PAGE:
I love Gillian’s voice. On Avalanche she only repeats the word ‘Faith‘, so there’s not much to talk about lyric-wise, but I feel it important to take this moment to acknowledge a beautiful and highly underrated singer.
In this modern world of vocal gymnastics, auto-tuning, and female talent wasted fronting a tidal wave of usually-misogynistic millennial rap, I find myself admiring more and more the indie female voice so typified by the likes of Gillian, Jenny Cassidy (RIP) of Section 25 (and indeed her daughter Bethany), Denise Johnson, Cath Carroll, Harriet Wheeler, Kirsty MacColl, Shirley Manson, Tracey Thorn, Dawn Zee, Jacqui Hunt, Claudia Brücken, Siouxsie, Sarah McLachlan, (more recently) Lauren Mayberry, Alison Goldfrapp, and (on another plane altogether) the incomparable Elizabeth Fraser.
We can complain about New Order’s band members’ divergences to their various projects and the impact this had on the core band circa-Republic, but we can also celebrate the fact that we got to hear The Other Two, for Stephen and Gillian really know how to craft gorgeous tunes. Gillian is too-shy by half, and that makes her all the more gracious. Her humility belies an inspiring talent, and anyone who chooses to underrate her (you know who you are) can royally fuck off and get a life. When Anna and I had the opportunity here in Brisbane a couple of years back to take Gillian & Stephen to lunch, it was an ego-free conversation about family, farms, Factory, and lives well-spent. This was a conscious ‘choice’ because in our estimation they are (and remain) the two coolest members of the band.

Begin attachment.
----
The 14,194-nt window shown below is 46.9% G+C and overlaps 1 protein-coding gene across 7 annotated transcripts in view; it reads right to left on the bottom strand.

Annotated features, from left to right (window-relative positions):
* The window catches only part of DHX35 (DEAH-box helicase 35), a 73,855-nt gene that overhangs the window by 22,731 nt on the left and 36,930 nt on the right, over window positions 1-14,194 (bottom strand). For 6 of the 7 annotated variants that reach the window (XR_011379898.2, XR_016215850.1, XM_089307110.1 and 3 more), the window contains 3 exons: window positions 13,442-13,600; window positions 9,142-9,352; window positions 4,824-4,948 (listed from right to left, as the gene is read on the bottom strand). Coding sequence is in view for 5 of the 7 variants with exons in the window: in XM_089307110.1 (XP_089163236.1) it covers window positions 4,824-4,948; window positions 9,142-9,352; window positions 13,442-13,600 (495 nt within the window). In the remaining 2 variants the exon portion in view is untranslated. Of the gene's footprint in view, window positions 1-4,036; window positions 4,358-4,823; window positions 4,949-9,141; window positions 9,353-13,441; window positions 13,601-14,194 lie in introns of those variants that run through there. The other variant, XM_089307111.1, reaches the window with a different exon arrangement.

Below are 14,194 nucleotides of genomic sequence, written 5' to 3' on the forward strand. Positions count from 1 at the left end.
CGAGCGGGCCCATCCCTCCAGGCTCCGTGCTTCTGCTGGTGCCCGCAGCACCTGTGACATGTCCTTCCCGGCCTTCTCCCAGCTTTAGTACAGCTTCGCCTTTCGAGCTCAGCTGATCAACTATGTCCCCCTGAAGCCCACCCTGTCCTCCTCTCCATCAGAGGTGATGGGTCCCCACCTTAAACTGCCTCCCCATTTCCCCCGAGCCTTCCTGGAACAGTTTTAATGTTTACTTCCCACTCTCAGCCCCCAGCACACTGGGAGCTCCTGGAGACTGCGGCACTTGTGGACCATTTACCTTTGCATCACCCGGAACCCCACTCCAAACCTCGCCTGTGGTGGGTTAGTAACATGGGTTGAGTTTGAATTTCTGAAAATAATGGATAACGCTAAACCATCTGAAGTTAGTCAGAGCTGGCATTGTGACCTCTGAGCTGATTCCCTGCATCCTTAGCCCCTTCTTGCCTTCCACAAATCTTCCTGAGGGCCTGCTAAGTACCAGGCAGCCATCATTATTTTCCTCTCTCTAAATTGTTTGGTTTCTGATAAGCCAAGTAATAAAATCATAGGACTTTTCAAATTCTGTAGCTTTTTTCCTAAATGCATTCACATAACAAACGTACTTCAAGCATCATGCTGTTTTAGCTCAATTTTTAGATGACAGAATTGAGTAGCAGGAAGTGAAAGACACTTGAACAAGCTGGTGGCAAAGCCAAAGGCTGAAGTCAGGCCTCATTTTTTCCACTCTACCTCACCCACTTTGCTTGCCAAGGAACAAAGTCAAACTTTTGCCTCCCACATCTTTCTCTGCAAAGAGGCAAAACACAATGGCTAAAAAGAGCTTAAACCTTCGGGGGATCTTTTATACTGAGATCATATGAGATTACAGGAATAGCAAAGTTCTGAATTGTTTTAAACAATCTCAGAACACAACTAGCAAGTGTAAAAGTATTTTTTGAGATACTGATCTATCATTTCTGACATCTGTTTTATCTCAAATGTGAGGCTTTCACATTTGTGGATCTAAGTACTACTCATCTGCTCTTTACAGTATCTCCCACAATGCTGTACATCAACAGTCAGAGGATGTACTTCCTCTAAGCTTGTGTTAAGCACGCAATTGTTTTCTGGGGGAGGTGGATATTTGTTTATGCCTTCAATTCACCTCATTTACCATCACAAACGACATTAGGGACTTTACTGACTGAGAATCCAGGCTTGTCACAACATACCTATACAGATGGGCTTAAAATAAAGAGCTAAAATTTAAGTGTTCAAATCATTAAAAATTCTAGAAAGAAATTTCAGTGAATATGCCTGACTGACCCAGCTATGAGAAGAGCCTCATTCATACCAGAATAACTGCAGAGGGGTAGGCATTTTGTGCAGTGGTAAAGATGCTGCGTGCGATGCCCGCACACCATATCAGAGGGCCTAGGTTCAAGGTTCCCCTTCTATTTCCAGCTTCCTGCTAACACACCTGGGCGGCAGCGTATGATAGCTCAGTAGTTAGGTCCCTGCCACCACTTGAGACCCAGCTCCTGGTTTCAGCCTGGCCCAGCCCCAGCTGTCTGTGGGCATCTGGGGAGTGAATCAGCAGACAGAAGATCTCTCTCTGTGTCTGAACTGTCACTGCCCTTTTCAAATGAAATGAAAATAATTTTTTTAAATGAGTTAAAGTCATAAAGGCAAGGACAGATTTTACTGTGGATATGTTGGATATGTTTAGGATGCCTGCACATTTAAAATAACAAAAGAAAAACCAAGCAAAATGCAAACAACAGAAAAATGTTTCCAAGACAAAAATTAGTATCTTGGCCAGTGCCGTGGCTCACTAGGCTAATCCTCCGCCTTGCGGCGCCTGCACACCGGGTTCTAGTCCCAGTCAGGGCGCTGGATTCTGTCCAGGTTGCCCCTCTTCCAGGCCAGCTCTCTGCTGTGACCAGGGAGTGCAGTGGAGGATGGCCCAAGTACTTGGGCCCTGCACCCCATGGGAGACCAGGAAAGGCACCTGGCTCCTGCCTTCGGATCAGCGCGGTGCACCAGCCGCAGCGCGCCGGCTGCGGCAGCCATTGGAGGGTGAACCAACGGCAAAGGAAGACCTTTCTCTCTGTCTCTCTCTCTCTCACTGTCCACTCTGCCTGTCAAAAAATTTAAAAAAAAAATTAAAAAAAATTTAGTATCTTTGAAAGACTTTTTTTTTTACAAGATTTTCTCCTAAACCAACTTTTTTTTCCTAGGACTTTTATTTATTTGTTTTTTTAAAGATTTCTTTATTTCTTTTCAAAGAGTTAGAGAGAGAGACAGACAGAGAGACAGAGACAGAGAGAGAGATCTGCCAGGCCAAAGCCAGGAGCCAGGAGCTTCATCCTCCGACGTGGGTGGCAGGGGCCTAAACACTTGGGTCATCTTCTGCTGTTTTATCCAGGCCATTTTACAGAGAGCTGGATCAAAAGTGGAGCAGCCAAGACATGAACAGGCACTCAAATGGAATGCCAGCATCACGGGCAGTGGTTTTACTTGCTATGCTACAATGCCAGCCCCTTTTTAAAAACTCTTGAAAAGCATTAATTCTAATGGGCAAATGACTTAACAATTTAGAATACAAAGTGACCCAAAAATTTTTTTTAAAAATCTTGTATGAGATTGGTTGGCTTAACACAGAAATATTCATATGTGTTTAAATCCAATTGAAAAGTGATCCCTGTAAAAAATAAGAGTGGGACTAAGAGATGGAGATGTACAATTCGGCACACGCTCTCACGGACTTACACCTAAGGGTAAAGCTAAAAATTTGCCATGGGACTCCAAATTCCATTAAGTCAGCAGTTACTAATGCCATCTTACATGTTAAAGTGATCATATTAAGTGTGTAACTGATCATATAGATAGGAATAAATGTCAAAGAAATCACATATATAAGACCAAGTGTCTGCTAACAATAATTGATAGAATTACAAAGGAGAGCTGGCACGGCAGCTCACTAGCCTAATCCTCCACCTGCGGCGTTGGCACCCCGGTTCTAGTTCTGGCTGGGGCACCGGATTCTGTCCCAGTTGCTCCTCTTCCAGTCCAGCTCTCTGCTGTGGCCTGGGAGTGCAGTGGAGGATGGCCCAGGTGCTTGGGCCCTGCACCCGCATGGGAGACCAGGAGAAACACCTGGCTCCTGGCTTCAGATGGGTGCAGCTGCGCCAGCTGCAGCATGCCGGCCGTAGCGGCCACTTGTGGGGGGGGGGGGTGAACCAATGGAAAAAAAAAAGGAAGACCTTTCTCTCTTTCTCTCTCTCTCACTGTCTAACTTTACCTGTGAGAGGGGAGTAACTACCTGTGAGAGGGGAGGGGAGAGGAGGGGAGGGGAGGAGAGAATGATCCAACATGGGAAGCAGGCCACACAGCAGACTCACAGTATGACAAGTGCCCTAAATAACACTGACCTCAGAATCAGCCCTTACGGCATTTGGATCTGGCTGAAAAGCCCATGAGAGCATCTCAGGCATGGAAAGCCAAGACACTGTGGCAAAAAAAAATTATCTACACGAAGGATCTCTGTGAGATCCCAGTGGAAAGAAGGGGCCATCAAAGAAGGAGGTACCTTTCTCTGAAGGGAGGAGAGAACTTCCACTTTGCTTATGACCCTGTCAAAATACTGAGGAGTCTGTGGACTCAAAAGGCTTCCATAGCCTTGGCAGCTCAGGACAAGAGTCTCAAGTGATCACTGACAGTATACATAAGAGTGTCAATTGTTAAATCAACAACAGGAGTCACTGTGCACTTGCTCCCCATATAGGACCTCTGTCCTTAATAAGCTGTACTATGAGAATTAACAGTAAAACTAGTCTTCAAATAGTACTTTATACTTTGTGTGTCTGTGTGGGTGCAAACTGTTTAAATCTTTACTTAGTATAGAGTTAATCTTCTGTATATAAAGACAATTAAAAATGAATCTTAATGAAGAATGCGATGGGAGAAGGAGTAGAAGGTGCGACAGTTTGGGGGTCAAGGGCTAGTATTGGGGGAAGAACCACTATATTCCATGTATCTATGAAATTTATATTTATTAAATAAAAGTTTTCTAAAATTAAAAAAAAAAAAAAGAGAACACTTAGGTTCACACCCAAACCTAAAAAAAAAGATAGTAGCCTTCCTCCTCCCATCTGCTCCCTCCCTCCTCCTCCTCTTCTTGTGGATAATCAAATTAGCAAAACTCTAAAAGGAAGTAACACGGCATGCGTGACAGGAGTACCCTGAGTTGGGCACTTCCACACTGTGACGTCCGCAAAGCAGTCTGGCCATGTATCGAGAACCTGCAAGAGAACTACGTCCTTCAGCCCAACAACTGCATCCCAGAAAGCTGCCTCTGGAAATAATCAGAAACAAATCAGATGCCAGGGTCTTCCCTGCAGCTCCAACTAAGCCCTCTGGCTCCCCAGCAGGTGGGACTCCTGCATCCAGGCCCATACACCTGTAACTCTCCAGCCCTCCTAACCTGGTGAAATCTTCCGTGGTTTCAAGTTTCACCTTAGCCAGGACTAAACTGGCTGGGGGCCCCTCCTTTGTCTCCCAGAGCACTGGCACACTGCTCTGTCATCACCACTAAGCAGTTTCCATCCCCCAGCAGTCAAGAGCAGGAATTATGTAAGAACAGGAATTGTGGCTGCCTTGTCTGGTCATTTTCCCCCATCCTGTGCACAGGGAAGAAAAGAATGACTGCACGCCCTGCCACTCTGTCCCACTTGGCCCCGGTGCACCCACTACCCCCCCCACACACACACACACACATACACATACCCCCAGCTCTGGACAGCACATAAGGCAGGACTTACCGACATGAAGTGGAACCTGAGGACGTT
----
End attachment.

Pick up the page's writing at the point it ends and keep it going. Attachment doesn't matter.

At the end of a challenging album, this song – and indeed Gillian’s gentle call to arms – restored my (temporary loss of) faith in New Order; and if this was to be their swansong then it was a perfect ending. Avalanche has the most atmosphere, the most beautiful melodies and orchestration, and the most heart of any track on the album. It feels like they all put their differences aside one last time to channel the sublime; drawing as they collectively did some of their finest instrumental performances on Republic: the lovely interplay between bass and acoustic guitars, the washes of synth, strings and reverbed piano, the deep tones and echoes, the simple but metronomic drum loop, and of course Gillian’s voice – as if it were itself a backing violin. Avalanche has a real melancholy cinematic quality to it, and that final held note is like the dimming light at dusk – always my favourite time of day.
Republic then – a flawed gem of an album. A gem with signs of wear and better days past, but when held up to the light still shows flashes of emerald brilliance. A gem that with a bit of recut and polish somewhere down the line might once again radiate pure class. A gem that’s worth holding onto just in case.
…and Gillian, don’t worry we’ll keep the faith – see you back here in 2011.
Available on: Republic